A general view of the Gangneung Hockey Centre, ice hockey venue of the Pyeongchang 2018 Winter Olympic Games
Seoul (AFP) - South Korea on Thursday voiced regret over the decision to ban Russia from the Pyeongchang Winter Olympics, saying the participation of the country’s athletes was crucial to the success of the event.
The South Korean sports ministry urged Russian athletes to compete as neutrals following the International Olympic Committee’s unprecedented ban, saying in a statement it had “worked hard over the past seven years to make meticulous preparations” for a peaceful and harmonious Games.
“The participation of winter sports athletes from around the world, including Russia, is the key to the success of the Pyeongchang Winter Olympics and a crucial factor in realizing the Olympic spirit,” said the ministry, which is responsible for preparing the Games.
The presence of Russian athletes “who have shown outstanding performance in the many previous winter games, would make significant contributions to the success of the 2018 Pyeongchang Winter Olympic Games,” it added.
The statement came after Russian President Vladimir Putin said Moscow would not boycott the event despite the ban over a state-orchestrated doping programme, assuaging fears Russia could spurn the Games entirely.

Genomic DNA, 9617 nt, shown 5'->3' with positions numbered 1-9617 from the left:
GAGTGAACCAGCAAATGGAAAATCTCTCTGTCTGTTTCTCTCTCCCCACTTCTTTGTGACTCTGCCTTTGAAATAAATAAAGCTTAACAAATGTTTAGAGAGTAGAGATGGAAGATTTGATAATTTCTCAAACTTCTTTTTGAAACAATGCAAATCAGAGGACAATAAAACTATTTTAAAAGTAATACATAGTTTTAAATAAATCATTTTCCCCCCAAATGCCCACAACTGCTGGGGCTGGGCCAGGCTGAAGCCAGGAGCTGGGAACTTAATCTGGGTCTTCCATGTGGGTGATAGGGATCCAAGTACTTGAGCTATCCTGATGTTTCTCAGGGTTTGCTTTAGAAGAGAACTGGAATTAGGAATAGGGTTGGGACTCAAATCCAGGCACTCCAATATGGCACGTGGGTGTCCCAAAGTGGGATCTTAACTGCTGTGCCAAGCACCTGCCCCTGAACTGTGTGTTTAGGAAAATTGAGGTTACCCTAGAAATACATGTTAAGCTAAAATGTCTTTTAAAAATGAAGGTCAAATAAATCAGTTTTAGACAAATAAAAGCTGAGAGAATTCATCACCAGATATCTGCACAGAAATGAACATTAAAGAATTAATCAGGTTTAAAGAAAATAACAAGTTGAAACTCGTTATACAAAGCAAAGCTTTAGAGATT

The IOC ruling allows clean athletes from Russia to take part in the Games as neutrals.
In its statement, the South Korean sports ministry said it “regrets the situation that caused the IOC Executive Board to decide on sanctions against Russia for doping violations.”
The absence of athletes from Russia – a winter sports powerhouse – would represent a major blow to host South Korea, already battling under the shadow of North Korea’s nuclear and missile threats.
The Games have also been hit by the decision by North America’s National Hockey League not to allow its athletes to attend, and lukewarm interest in South Korea.
The Pyeongchang organising committee said Wednesday it would prefer if Russians competed under their own flag, but accepted as “second-best” the decision to allow their participation as neutrals.